Hands Off Harrop
Nobody wants to upset the imposing beast of a retiring Me Generation, and Froma Harrop joined that nobody with her Sunday column:
What should we do about Social Security?
“I would just say, ‘Let’s sit on this,'” Baker answers. If come 2030 Americans see problems looming, he adds, “we can do something.”
Much could change in over 20 years. Productivity gains have helped fewer workers pay for more retirees in the past and could in the future. And longer life spans may also alter the dynamics.
“How long into their lives should someone born in 2020 work?” Baker asks. “I have no idea.”
The Baker whose prescription Harrop takes without question is Dean Baker, “a founder and director of the progressive Center for Economic and Policy Research,” and his advice is premised on the assertion that 2017, when the Social Security system will have to start dipping into its trust fund, “means zero to the program.” Of course, it does mean something to the people whose government likes to spend in the red and will have to come up with the money to honor the IOUs that wholly constitute that fund.
For the sake of argument, though, let’s assume that 2041 — when the trust fund bonds will run out — is the danger date. I find the Baker-Harrop balance of risk and lead time, well, convenient. Rather than address a structural problem thirty-plus years in advance — establishing a new strategy with plenty of time to assimilate and a large retiring generation to maximize the benefits of any reform — the guardians of Social Security would have us sit back and watch the Boomers inch their way to octogenarianism in the hopes that something will just come up. (Sounds like the General Assembly method of budget planning, no?)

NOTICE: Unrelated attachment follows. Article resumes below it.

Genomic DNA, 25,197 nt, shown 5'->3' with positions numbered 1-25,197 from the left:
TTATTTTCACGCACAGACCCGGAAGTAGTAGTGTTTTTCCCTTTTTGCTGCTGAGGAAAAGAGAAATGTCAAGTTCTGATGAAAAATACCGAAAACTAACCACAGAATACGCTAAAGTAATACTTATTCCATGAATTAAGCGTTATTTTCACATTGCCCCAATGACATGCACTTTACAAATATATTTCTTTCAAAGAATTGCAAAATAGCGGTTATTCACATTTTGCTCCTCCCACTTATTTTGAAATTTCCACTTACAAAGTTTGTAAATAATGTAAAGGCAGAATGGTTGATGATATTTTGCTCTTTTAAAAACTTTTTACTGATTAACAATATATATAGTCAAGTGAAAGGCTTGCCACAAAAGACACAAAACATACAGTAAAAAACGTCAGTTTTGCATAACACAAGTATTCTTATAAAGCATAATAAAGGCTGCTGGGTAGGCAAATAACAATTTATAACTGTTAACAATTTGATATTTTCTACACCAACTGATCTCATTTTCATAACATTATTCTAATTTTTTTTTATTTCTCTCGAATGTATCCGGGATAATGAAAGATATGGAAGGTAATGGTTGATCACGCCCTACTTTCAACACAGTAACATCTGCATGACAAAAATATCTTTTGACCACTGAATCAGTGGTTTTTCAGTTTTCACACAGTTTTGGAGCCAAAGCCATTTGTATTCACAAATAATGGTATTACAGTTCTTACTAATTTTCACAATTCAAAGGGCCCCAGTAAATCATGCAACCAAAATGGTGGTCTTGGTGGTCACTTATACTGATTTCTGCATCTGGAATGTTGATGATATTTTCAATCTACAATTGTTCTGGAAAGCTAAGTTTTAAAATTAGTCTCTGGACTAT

Now it becomes conspicuous that Harrop glides right through the assertions that really require further explanation, such as the suggestion that “productivity gains have helped fewer workers pay for more retirees in the past and could in the future.” What past? When? If she means a time when advances in farming enabled a family to feed more of its elders, I’m not sure the observation applies. At best, the economic mechanism seems likely to have something to do with workers’ earning more (because more productive) and therefore being able to pay more in taxes for retirees’ benefit.
Or consider this: “How long into their lives should someone born in 2020 work?” That looks like an admission that the age of retirement will have to be pushed back, but for future generations — TBA. My fellow young(ish) adults might join me in wondering why there’s no calculation of balance. If Baby Boomers were to wait five years for Social Security benefits, maybe we’d only have to wait ten, instead of twenty-five, or whatever it will prove to be when we reassess things mid-century.
Hands off Social Security, Harrop insists, at least until the Boomers have gotten their share. It’s their last chance to stick it to those who’ve followed them, after all.